Martin Tye is strong as hell, and he’s only getting stronger—despite only being able to walk a few yards.

Tye, who won the World’s Strongest Disabled Man competition in 2018, uses a wheelchair due to injuries he sustained in 2009 while serving in the UK’s Royal Logistic Corps. During a tour in Kabul, Afghanistan, a suicide bomber drove into Tye’s vehicle and detonated a 500-pound bomb.

Among his injuries were severe nerve damage, blast injuries to his lungs, bilateral knee injuries, shrapnel damage all over his body, partial deafness, burns on his body and face, and a mild traumatic brain injury. His clavicle was also shattered, and he sustained smaller muscle tears and ruptures from the blast. He was flown home on life support, and had to be revived en route after going into cardiac arrest.

Tye wasn’t paralyzed by the blasthe can still walk a few yards at a timebut he can’t feel his legs and suffers from serious pain and nerve damage that have left him wheelchair-bound. And his injuries were as taxing mentally as they were physically.

“The incident caused me to lose all confidence, shut myself away, and not interact with people,” Tye told us“My military background, along with an amazing family network, has helped me to work through my mental challenges and face the world head on.”

Tye was medically discharged from the UK military in 2011, and it took some time for him to get back into training. His injuries presented serious obstacles, and he had to find ways around them.

“Training began in 2014, where it was slow progress to start. But once I got the feel of it again, I was soon back to training several hours each day,” Tye said. He credits the progress he made to Headley Court, a medical rehabilitation center for the British Armed Forces, which introduced him to athletics post-injury.

Once he got back in the gym, he didn’t slow down. Sports became a way for Tye to work through his demons, and he’s since competed at the Invictus Games, a multi-sport event created by Prince Harry, multiple times. In 2018, he won gold for indoor rowing and powerlifting. He also won the World’s Strongest Disabled Man competition in 2018.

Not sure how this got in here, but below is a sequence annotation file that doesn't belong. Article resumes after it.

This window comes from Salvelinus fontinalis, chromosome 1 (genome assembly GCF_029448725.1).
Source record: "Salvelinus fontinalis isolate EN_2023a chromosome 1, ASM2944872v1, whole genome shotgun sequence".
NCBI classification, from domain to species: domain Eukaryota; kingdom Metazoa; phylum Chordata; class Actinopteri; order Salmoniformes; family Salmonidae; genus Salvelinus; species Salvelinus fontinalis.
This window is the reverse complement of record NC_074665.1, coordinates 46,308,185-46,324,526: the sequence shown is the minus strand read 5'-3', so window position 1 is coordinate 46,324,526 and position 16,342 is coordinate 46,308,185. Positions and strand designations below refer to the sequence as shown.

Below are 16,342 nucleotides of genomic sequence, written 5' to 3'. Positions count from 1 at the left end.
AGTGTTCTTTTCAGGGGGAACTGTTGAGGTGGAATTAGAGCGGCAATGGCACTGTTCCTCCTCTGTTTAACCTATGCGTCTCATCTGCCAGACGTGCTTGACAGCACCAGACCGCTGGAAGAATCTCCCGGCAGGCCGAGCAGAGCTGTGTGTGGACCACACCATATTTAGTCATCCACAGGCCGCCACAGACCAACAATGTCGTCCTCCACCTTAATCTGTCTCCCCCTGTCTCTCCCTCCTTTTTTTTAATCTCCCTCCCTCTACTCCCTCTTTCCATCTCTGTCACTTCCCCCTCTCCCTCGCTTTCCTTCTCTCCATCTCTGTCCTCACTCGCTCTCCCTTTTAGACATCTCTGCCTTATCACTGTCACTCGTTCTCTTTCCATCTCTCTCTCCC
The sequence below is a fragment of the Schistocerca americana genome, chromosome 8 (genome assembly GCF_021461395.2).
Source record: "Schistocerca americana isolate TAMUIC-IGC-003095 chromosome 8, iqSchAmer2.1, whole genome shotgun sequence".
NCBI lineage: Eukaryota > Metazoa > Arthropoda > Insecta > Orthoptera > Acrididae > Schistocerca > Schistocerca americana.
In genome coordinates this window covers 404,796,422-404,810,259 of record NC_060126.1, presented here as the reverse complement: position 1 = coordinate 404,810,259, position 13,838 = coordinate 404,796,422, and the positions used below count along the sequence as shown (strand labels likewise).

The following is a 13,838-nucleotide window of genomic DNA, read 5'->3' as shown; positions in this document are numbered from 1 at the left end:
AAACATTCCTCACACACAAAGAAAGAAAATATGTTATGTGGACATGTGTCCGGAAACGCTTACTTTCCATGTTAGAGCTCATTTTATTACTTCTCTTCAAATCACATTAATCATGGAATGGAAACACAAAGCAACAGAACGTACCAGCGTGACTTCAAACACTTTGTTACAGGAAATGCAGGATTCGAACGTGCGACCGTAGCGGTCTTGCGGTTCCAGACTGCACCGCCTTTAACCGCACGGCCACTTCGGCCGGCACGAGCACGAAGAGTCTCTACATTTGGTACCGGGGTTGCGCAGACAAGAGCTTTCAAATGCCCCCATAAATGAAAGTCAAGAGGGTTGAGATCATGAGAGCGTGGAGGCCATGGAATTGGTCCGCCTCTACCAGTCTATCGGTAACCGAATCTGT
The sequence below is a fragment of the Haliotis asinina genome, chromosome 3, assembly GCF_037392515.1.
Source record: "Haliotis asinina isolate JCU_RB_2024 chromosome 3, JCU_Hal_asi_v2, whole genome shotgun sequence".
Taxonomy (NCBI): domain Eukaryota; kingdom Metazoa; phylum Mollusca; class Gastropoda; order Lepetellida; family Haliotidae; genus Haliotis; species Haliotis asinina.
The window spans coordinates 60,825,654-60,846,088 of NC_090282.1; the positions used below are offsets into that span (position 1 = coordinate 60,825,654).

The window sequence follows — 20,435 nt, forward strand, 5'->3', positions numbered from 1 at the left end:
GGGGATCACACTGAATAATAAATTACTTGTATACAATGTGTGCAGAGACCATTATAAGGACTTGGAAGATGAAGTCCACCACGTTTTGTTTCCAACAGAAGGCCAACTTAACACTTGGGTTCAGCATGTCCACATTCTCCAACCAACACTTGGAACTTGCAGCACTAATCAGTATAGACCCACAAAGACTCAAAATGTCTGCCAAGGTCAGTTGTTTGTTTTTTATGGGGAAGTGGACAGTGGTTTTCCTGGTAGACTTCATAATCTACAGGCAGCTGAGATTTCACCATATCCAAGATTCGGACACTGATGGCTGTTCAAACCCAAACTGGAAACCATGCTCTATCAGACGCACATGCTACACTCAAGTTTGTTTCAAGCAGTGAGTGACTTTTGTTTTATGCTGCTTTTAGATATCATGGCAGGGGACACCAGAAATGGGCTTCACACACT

He placed fourth at the 2019 WSDM competition, suffering a torn pec, but he set a huge milestone in the process: a new seated deadlift world record. He lifted 520kg (1,146 pounds) at the competition, breaking the 500-kg (1,102-pound) world record he set just a month earlier.



Tye’s long-term goal is to hit a 550-kg (1,212-pound) seated deadlift and break other strongman records, like the Atlas stone load. In the short-term, he just wants to train hard and stay injury-free. It goes without saying that he’s had to train like a beast to find success in the variety of sports he competes in.

“Throughout my professional sporting career, I have had to learn to deconflict my training schedule,” Tye explained. ”I would train for rowing five times a week in the morning and five times a week in the afternoon for strength training.” He would also be eating more than a typical endurance athlete, but had to take in enough calories to be the best he could in Strongman.

Tye doesn’t have a trainer, but he trains two to three hours a day, five days a week, breaking it down into individual muscle groups. He adapts each exercise around his disabilities. His favorite moves are the bench press and dumbbell bench press.

“Sport has had a positive impact on my life since injury,” Tye said. “Before sport, I would only focus on my weaknesses. However, the Invictus Games and Disabled Strongman have taught me to focus on my strengths and push myself.”

With feats like a 520-kg deadlift already in the rearview, it’ll be exciting to see what else he can pull off. His success is a testament to the power of a positive outlook, and he’s living proof that those with disabilities are no less strong.

“We might be disabled, but we are just as strong,” Tye said. “Disability has no limit and you can push yourself as hard as your body allows.”

Follow Tye on Instagram at @martintye, and keep an eye out for more records from the UK Strongman.